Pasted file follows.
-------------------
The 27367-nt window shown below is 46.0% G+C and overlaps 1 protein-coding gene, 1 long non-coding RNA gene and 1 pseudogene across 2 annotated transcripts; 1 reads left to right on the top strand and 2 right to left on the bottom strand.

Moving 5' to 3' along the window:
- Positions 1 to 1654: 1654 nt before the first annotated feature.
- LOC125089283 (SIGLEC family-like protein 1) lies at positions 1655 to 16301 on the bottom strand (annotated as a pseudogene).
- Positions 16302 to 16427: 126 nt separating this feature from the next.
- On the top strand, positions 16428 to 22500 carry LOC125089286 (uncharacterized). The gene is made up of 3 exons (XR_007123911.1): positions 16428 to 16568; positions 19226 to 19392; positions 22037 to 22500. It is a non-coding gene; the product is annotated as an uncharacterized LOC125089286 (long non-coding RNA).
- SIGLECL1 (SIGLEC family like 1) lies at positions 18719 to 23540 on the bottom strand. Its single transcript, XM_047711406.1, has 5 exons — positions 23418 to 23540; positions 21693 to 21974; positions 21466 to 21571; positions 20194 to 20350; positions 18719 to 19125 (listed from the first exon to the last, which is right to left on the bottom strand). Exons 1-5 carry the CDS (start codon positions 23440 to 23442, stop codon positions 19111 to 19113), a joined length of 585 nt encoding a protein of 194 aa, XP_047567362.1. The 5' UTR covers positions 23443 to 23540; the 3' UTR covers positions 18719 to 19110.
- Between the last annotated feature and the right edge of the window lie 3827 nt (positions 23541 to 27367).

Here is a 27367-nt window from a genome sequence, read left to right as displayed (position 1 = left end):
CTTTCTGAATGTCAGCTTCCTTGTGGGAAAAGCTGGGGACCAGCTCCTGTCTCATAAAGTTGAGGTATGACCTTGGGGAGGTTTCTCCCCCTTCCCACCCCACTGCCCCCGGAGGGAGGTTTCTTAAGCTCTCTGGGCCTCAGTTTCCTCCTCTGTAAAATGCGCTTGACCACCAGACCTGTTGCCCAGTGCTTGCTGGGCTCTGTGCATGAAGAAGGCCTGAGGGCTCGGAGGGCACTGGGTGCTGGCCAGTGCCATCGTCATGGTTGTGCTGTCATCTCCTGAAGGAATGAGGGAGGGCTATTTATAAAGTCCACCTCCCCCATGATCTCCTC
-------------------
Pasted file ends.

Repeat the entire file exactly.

The 27367-nt window shown below is 46.0% G+C and overlaps 1 protein-coding gene, 1 long non-coding RNA gene and 1 pseudogene across 2 annotated transcripts; 1 reads left to right on the top strand and 2 right to left on the bottom strand.

Moving 5' to 3' along the window:
- Positions 1 to 1654: 1654 nt before the first annotated feature.
- LOC125089283 (SIGLEC family-like protein 1) lies at positions 1655 to 16301 on the bottom strand (annotated as a pseudogene).
- Positions 16302 to 16427: 126 nt separating this feature from the next.
- On the top strand, positions 16428 to 22500 carry LOC125089286 (uncharacterized). The gene is made up of 3 exons (XR_007123911.1): positions 16428 to 16568; positions 19226 to 19392; positions 22037 to 22500. It is a non-coding gene; the product is annotated as an uncharacterized LOC125089286 (long non-coding RNA).
- SIGLECL1 (SIGLEC family like 1) lies at positions 18719 to 23540 on the bottom strand. Its single transcript, XM_047711406.1, has 5 exons — positions 23418 to 23540; positions 21693 to 21974; positions 21466 to 21571; positions 20194 to 20350; positions 18719 to 19125 (listed from the first exon to the last, which is right to left on the bottom strand). Exons 1-5 carry the CDS (start codon positions 23440 to 23442, stop codon positions 19111 to 19113), a joined length of 585 nt encoding a protein of 194 aa, XP_047567362.1. The 5' UTR covers positions 23443 to 23540; the 3' UTR covers positions 18719 to 19110.
- Between the last annotated feature and the right edge of the window lie 3827 nt (positions 23541 to 27367).

Here is a 27367-nt window from a genome sequence, read left to right as displayed (position 1 = left end):
CTTTCTGAATGTCAGCTTCCTTGTGGGAAAAGCTGGGGACCAGCTCCTGTCTCATAAAGTTGAGGTATGACCTTGGGGAGGTTTCTCCCCCTTCCCACCCCACTGCCCCCGGAGGGAGGTTTCTTAAGCTCTCTGGGCCTCAGTTTCCTCCTCTGTAAAATGCGCTTGACCACCAGACCTGTTGCCCAGTGCTTGCTGGGCTCTGTGCATGAAGAAGGCCTGAGGGCTCGGAGGGCACTGGGTGCTGGCCAGTGCCATCGTCATGGTTGTGCTGTCATCTCCTGAAGGAATGAGGGAGGGCTATTTATAAAGTCCACCTCCCCCATGATCTCCTC